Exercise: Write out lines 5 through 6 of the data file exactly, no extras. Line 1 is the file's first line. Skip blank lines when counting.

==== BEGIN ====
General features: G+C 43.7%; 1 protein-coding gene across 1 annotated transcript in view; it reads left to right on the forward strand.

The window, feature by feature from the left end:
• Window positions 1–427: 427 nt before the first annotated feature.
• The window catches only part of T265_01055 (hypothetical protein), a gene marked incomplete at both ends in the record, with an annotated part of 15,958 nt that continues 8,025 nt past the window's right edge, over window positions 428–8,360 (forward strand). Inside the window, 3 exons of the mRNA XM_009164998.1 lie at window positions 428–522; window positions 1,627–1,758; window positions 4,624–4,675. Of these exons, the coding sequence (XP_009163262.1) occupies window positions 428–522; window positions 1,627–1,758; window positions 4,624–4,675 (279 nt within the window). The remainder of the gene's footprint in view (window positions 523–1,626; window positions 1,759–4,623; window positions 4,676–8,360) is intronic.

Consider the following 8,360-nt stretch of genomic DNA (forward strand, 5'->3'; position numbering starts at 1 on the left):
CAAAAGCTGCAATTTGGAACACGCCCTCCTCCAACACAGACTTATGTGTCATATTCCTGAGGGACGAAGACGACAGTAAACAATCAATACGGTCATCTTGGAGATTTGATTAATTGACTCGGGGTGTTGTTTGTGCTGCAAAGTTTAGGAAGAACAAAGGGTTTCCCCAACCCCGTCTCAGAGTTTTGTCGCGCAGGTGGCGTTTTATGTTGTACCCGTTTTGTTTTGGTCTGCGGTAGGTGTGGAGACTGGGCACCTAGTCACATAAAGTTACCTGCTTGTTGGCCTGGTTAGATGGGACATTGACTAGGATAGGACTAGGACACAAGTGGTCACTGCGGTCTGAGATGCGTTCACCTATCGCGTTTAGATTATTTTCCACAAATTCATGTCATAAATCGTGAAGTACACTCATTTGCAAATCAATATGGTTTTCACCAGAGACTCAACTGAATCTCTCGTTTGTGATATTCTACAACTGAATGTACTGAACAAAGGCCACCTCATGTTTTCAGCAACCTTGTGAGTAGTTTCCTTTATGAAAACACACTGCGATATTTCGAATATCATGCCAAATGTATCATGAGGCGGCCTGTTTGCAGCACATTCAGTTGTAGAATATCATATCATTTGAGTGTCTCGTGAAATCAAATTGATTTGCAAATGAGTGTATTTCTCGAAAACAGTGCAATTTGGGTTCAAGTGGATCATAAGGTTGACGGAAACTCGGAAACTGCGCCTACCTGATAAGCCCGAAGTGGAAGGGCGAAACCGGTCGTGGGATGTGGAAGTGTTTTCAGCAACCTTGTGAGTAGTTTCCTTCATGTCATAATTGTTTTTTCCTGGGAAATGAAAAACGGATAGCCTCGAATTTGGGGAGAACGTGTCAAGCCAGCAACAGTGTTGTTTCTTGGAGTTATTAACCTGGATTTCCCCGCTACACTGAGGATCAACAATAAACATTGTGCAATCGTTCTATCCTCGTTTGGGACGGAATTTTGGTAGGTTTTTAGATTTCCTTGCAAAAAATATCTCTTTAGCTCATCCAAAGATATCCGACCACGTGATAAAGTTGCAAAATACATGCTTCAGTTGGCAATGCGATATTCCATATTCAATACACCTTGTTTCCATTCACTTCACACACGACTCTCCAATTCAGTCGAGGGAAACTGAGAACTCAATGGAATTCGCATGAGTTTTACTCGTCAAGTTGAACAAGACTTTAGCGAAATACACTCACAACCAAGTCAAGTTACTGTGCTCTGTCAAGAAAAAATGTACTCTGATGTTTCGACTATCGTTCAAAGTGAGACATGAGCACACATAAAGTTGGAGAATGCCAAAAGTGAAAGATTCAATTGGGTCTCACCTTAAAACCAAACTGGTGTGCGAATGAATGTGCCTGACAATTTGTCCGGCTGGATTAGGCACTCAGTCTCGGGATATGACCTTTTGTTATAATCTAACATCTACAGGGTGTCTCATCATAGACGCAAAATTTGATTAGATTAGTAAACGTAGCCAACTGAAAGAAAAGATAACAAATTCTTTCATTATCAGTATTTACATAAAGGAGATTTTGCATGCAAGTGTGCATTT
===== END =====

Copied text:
Consider the following 8,360-nt stretch of genomic DNA (forward strand, 5'->3'; position numbering starts at 1 on the left):
CAAAAGCTGCAATTTGGAACACGCCCTCCTCCAACACAGACTTATGTGTCATATTCCTGAGGGACGAAGACGACAGTAAACAATCAATACGGTCATCTTGGAGATTTGATTAATTGACTCGGGGTGTTGTTTGTGCTGCAAAGTTTAGGAAGAACAAAGGGTTTCCCCAACCCCGTCTCAGAGTTTTGTCGCGCAGGTGGCGTTTTATGTTGTACCCGTTTTGTTTTGGTCTGCGGTAGGTGTGGAGACTGGGCACCTAGTCACATAAAGTTACCTGCTTGTTGGCCTGGTTAGATGGGACATTGACTAGGATAGGACTAGGACACAAGTGGTCACTGCGGTCTGAGATGCGTTCACCTATCGCGTTTAGATTATTTTCCACAAATTCATGTCATAAATCGTGAAGTACACTCATTTGCAAATCAATATGGTTTTCACCAGAGACTCAACTGAATCTCTCGTTTGTGATATTCTACAACTGAATGTACTGAACAAAGGCCACCTCATGTTTTCAGCAACCTTGTGAGTAGTTTCCTTTATGAAAACACACTGCGATATTTCGAATATCATGCCAAATGTATCATGAGGCGGCCTGTTTGCAGCACATTCAGTTGTAGAATATCATATCATTTGAGTGTCTCGTGAAATCAAATTGATTTGCAAATGAGTGTATTTCTCGAAAACAGTGCAATTTGGGTTCAAGTGGATCATAAGGTTGACGGAAACTCGGAAACTGCGCCTACCTGATAAGCCCGAAGTGGAAGGGCGAAACCGGTCGTGGGATGTGGAAGTGTTTTCAGCAACCTTGTGAGTAGTTTCCTTCATGTCATAATTGTTTTTTCCTGGGAAATGAAAAACGGATAGCCTCGAATTTGGGGAGAACGTGTCAAGCCAGCAACAGTGTTGTTTCTTGGAGTTATTAACCTGGATTTCCCCGCTACACTGAGGATCAACAATAAACATTGTGCAATCGTTCTATCCTCGTTTGGGACGGAATTTTGGTAGGTTTTTAGATTTCCTTGCAAAAAATATCTCTTTAGCTCATCCAAAGATATCCGACCACGTGATAAAGTTGCAAAATACATGCTTCAGTTGGCAATGCGATATTCCATATTCAATACACCTTGTTTCCATTCACTTCACACACGACTCTCCAATTCAGTCGAGGGAAACTGAGAACTCAATGGAATTCGCATGAGTTTTACTCGTCAAGTTGAACAAGACTTTAGCGAAATACACTCACAACCAAGTCAAGTTACTGTGCTCTGTCAAGAAAAAATGTACTCTGATGTTTCGACTATCGTTCAAAGTGAGACATGAGCACACATAAAGTTGGAGAATGCCAAAAGTGAAAGATTCAATTGGGTCTCACCTTAAAACCAAACTGGTGTGCGAATGAATGTGCCTGACAATTTGTCCGGCTGGATTAGGCACTCAGTCTCGGGATATGACCTTTTGTTATAATCTAACATCTACAGGGTGTCTCATCATAGACGCAAAATTTGATTAGATTAGTAAACGTAGCCAACTGAAAGAAAAGATAACAAATTCTTTCATTATCAGTATTTACATAAAGGAGATTTTGCATGCAAGTGTGCATTT